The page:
Closing off the last post on 6-pdr field guns, I noted the Army was not completely satisfied with the Model 1835 6-pdrs. The issue was field handling. As the chart of 6-pdr bronze field guns demonstrates, the next model, designated by the design year of 1838, shaved fifty pounds off.
Most secondary sources deal with the reduced 6-pdr design with a reference to horse artillery. That was certainly a factor playing into the decisions made. In 1838 the Army also formed (or some would say re-formed) horse artillery batteries. The artillerists preferred smaller, lighter guns for that work. But other factors played into the preference for a smaller gun. For one, the ordnance officers noted that contemporary foreign field guns had dropped in length below 15 calibers (the ratio of the bore diameter to bore length).
However, in his Historical Sketch (see full title below in the references list), Birkhimer cites a report from the Ordnance Department dated February 20, 1840:
The patterns for the bronze guns are reduced somewhat in length for those established in 1835, so as to conform in length to the iron guns, for the purpose of allowing the later to be mounted upon the carriages established for the brass guns, simply by a small increase in the width of the roundels and the length of the assembling bolts.
The board’s comment alluded to the large number of older pattern iron guns (the Model 1827 and 1834 guns mentioned in my previous post, and other similar guns produced under separate contracts for the states and militia organizations). With new stock trail carriages (very much like the familiar reproductions seen today at Civil War battlefields) replacing the older block-trail carriages, the board anticipated the logistical problems. Once again, we see economy as a factor.
Overall the Board shortened the gun by about six inches. The length dropped from 15.7 calibers to 14 calibers. Although the base ring diameter, and thus thickness around the breech, remained the same, the overall weight dropped to 690 pounds.
This “shortening” of the gun was by no means just for the 6-pdr guns. Recall the Army also redesigned the 12-pdr field howitzer concurrently as the Model 1838 in that series, which was likewise a shorter version of previous models. All perhaps to the relief of the horses pulling the cannons, of course.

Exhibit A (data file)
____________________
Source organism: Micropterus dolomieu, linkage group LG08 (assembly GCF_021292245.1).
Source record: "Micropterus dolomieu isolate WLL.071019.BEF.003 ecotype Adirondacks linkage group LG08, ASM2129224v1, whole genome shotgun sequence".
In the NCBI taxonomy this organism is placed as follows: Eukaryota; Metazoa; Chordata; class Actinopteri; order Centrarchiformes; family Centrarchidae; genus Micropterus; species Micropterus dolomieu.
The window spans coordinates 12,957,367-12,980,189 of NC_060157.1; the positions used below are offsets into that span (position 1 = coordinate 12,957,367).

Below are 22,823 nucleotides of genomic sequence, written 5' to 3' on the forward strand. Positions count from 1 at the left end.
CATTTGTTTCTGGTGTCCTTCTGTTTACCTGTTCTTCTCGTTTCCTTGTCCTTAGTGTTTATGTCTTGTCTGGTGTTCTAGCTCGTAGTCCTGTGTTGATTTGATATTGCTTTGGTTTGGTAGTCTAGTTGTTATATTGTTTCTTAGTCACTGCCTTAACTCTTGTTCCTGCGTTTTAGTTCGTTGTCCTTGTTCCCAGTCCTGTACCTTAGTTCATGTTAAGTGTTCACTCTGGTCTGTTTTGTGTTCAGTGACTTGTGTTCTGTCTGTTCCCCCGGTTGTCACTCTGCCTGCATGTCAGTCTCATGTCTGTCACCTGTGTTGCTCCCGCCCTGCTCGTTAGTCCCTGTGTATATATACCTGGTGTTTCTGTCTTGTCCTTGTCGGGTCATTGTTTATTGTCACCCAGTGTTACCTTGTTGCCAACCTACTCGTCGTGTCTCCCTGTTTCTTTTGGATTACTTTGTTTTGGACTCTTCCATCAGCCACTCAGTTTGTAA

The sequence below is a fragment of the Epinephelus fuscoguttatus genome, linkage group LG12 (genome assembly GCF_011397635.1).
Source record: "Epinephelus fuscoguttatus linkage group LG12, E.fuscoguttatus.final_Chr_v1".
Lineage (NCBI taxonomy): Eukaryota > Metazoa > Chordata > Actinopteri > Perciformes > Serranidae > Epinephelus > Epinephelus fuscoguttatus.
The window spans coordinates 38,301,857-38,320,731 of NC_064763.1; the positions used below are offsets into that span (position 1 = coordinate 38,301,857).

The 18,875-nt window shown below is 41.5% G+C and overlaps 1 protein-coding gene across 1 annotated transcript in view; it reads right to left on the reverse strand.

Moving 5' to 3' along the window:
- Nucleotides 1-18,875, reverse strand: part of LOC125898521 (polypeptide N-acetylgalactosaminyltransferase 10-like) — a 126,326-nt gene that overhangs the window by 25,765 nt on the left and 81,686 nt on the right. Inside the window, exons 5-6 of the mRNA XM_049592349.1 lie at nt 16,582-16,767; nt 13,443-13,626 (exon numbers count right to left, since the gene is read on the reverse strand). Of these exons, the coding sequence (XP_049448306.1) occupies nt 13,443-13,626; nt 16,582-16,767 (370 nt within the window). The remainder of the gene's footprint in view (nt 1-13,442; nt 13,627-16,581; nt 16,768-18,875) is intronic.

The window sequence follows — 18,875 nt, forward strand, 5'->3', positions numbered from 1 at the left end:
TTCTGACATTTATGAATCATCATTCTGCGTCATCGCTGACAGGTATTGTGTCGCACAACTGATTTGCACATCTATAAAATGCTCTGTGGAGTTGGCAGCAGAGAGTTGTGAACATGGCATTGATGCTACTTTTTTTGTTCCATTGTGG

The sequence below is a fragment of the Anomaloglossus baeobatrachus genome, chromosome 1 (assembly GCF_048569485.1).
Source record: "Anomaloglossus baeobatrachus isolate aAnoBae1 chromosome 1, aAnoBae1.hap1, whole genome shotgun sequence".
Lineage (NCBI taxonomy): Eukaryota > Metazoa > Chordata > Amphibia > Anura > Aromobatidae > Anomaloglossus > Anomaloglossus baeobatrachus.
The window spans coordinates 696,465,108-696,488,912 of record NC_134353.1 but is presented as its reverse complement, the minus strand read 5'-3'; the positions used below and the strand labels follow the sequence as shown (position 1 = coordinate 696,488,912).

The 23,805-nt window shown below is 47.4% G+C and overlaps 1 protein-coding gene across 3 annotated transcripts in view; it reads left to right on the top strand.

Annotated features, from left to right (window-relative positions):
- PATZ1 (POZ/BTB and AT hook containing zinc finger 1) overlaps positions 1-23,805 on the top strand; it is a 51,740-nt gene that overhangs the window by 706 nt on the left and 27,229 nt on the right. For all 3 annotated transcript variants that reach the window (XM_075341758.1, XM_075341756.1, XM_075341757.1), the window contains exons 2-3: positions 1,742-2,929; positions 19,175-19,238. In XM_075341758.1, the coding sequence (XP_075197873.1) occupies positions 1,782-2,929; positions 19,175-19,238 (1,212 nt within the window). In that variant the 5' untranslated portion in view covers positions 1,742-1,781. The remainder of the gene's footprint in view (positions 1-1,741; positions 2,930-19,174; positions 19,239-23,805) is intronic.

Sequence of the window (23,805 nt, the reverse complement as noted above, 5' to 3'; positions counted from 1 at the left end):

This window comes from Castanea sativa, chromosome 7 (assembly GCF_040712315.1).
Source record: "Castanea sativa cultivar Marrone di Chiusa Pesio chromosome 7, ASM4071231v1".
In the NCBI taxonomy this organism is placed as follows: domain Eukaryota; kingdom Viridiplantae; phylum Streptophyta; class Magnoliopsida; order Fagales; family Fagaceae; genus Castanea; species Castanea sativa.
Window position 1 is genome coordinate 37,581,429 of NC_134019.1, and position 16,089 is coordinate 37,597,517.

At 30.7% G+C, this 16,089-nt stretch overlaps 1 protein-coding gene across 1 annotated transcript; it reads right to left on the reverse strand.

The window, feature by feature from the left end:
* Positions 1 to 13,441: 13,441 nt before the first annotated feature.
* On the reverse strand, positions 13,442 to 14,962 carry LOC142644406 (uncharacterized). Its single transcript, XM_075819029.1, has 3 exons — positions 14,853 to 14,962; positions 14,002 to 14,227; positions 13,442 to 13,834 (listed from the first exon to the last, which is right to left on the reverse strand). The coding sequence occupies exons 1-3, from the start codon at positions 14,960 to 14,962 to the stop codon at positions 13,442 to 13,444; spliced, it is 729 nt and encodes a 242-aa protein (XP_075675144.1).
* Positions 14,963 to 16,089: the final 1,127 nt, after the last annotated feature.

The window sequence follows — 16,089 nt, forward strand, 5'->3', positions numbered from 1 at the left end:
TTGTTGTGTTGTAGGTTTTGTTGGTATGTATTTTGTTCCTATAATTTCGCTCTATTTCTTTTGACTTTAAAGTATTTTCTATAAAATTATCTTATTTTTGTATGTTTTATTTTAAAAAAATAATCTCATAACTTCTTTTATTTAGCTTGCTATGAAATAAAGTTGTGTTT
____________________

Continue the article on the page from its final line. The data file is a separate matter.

The Army turned again to Cyrus Alger and N.P. Ames to produce these light field guns. Alger’ contract accounted for sixty-two of the Army’s total requirement, while Ames delivered the remaining thirty-six. Both firms sold the same model to state and militia organizations, although not in significant numbers.
But in proofing and handling the Army found the Model 1838 unsatisfactory. In 1840, the Ordnance Board again redesigned the 6-pdrs, this time increasing the breech thickness. Ames delivered 27 of these “Model 1840” guns in 1840-41. Ames delivered at least one of the guns without a vent, presumably for what we might call “mock up” tests today. Another featured a 3-pdr powder chamber. Others were rifled after manufacture. These variants may indicate extended use of the Model 1840 as “trials” guns.
Like the Model 1838, the Model 1840 failed to measure up. At the same time, the ordnance officers conducted trials with various iron guns, apparently waffling over the choice of metal. In response to the February 20, 1840 report cited above, on March 5, 1840 the Secretary of War (Joel Roberts Poinsett at the time) responded:
The frequent attempts to adopt a system at once for the immediate use of our artillery, without an adequate acquaintance with the subject, have led to the protracted delay we have already experienced in this matter. The Secretary is therefore opposed to all temporary expedients. The patterns presented for approval, in conformity with the proposals, are confessedly defective, and have been devised because the material is supposed not to be good or the knowledge of the foundries imperfect. The weight is not considered material, but the length is very objectionable…. From a desire to use the same carriages, the bronze gun is likewise reduced, extending these serious objections to all the light artillery, whether iron or brass.
So in one passage, Secretary Poinsett puts an end to half measures. He called for the board to drop the “backwards compatibility” requirement. There will be a single pattern advanced from this, which we know of course as the Model 1841 6-pdr Field Gun. But before turning to the Model 1841, I need to first address some of the tests and trials alluded to in the Secretary’s letter. As we shall see, a lot of thought, reason, and science went into the final gun design.
Aside from on site notes and links provided above, sources consulted for this post were:
Birkhimer, William, Historical Sketch of the Organization, Administration, Material and Tactics of the Artillery, United States Army. Washington: James J. Chapman, 1884. Particularly pages 275-9 discussing the evolution of the American systems of artillery.
Hazlett, James C., Edwin Olmstead, and M. Hume Parks. Field Artillery Weapons of the Civil War, Revised Edition. Urbana and Chicago: University of Illinois Press, 2004.
Ripley, Warren. Artillery and Ammunition of the Civil War, 4th Edition. Charleston, S.C.: The Battery Press, 1984.